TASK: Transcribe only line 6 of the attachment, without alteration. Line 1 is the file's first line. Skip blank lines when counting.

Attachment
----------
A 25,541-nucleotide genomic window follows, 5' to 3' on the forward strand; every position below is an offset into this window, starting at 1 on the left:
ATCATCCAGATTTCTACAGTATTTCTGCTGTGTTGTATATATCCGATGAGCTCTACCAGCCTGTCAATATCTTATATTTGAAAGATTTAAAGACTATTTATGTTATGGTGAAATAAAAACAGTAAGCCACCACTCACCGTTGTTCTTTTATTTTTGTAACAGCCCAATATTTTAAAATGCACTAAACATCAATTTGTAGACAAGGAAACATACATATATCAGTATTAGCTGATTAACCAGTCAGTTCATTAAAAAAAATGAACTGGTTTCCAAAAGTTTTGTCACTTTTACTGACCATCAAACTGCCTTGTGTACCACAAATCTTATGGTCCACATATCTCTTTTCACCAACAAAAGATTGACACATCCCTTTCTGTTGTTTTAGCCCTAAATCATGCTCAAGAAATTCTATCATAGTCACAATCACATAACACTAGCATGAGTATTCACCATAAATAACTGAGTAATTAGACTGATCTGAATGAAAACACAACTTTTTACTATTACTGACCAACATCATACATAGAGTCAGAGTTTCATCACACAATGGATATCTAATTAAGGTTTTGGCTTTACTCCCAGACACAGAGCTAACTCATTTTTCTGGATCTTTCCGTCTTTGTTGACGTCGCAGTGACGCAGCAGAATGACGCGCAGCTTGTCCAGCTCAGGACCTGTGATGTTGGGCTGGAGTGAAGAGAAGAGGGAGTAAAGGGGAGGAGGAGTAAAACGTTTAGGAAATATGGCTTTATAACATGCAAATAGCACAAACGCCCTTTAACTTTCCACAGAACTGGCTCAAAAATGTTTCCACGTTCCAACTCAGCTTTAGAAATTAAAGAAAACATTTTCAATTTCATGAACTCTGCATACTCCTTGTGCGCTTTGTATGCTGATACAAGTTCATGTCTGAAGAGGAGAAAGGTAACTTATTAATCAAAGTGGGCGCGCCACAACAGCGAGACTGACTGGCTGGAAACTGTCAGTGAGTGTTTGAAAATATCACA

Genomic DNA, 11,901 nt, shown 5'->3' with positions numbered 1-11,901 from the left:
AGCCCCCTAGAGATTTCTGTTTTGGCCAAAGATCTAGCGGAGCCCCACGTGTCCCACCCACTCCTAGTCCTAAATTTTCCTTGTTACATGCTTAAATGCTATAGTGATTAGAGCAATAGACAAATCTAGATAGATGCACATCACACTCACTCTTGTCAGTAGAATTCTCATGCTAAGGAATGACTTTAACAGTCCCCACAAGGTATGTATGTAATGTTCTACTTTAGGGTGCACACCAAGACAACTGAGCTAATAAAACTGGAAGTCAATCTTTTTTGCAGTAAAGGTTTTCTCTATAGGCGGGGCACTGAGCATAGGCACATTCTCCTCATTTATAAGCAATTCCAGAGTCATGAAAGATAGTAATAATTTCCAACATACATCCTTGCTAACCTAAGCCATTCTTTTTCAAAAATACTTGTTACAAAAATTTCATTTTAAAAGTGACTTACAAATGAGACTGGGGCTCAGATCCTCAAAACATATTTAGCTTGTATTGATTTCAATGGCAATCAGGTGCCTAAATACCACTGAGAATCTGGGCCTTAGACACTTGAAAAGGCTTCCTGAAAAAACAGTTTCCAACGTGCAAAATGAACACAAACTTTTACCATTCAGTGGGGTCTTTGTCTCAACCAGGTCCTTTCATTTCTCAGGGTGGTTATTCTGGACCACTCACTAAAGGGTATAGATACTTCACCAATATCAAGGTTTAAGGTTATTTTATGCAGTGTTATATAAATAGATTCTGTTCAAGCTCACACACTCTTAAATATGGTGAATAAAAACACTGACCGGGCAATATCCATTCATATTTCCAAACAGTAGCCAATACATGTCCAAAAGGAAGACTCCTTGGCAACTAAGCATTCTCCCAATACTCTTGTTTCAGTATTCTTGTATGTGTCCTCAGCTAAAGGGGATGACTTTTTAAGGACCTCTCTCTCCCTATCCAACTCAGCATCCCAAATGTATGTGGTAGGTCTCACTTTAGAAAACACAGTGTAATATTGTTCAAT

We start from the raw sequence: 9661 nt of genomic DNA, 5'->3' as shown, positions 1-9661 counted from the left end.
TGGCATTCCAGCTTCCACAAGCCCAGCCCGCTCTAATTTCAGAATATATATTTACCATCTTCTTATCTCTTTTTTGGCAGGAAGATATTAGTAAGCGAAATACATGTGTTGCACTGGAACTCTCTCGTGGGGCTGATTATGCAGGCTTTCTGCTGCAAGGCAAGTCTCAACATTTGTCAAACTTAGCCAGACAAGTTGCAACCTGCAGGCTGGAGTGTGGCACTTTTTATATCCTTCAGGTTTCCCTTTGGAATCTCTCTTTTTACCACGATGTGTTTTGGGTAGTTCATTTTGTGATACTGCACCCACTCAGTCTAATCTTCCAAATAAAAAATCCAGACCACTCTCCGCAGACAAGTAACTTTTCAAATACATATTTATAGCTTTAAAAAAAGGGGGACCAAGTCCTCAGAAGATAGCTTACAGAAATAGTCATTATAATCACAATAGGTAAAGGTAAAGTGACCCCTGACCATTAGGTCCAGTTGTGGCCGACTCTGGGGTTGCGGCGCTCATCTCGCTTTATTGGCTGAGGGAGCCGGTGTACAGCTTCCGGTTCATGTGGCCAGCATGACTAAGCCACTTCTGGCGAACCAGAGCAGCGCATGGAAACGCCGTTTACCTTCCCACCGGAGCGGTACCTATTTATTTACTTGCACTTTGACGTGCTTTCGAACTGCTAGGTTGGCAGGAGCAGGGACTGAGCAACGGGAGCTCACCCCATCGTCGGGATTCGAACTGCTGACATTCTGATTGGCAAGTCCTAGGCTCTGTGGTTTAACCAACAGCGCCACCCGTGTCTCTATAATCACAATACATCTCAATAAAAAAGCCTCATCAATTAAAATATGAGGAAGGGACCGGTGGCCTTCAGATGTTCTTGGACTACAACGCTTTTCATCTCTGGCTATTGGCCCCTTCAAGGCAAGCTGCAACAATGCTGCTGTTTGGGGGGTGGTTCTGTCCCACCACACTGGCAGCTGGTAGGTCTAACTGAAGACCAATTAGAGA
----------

TGGCATTCCAGCTTCCACAAGCCCAGCCCGCTCTAATTTCAGAATATATATTTACCATCTTCTTATCTCTTTTTTGGCAGGAAGATATTAGTAAGCGAAATACATGTGTTGCACTGGAACTCTCTCGTGGGGCTGATTATGCAGGCTTTCTGCTGCAAGGCAAGTCTCAACATTTGTCAAACTTAGCCAGACAAGTTGCAACCTGCAGGCTGGAGTGTGGCACTTTTTATATCCTTCAGGTTTCCCTTTGGAATCTCTCTTTTTACCACGATGTGTTTTGGGTAGTTCATTTTGTGATACTGCACCCACTCAGTCTAATCTTCCAAATAAAAAATCCAGACCACTCTCCGCAGACAAGTAACTTTTCAAATACATATTTATAGCTTTAAAAAAAGGGGGACCAAGTCCTCAGAAGATAGCTTACAGAAATAGTCATTATAATCACAATAGGTAAAGGTAAAGTGACCCCTGACCATTAGGTCCAGTTGTGGCCGACTCTGGGGTTGCGGCGCTCATCTCGCTTTATTGGCTGAGGGAGCCGGTGTACAGCTTCCGGTTCATGTGGCCAGCATGACTAAGCCACTTCTGGCGAACCAGAGCAGCGCATGGAAACGCCGTTTACCTTCCCACCGGAGCGGTACCTATTTATTTACTTGCACTTTGACGTGCTTTCGAACTGCTAGGTTGGCAGGAGCAGGGACTGAGCAACGGGAGCTCACCCCATCGTCGGGATTCGAACTGCTGACATTCTGATTGGCAAGTCCTAGGCTCTGTGGTTTAACCAACAGCGCCACCCGTGTCTCTATAATCACAATACATCTCAATAAAAAAGCCTCATCAATTAAAATATGAGGAAGGGACCGGTGGCCTTCAGATGTTCTTGGACTACAACGCTTTTCATCTCTGGCTATTGGCCCCTTCAAGGCAAGCTGCAACAATGCTGCTGTTTGGGGGGTGGTTCTGTCCCACCACACTGGCAGCTGGTAGGTCTAACTGAAGACCAATTAGAGA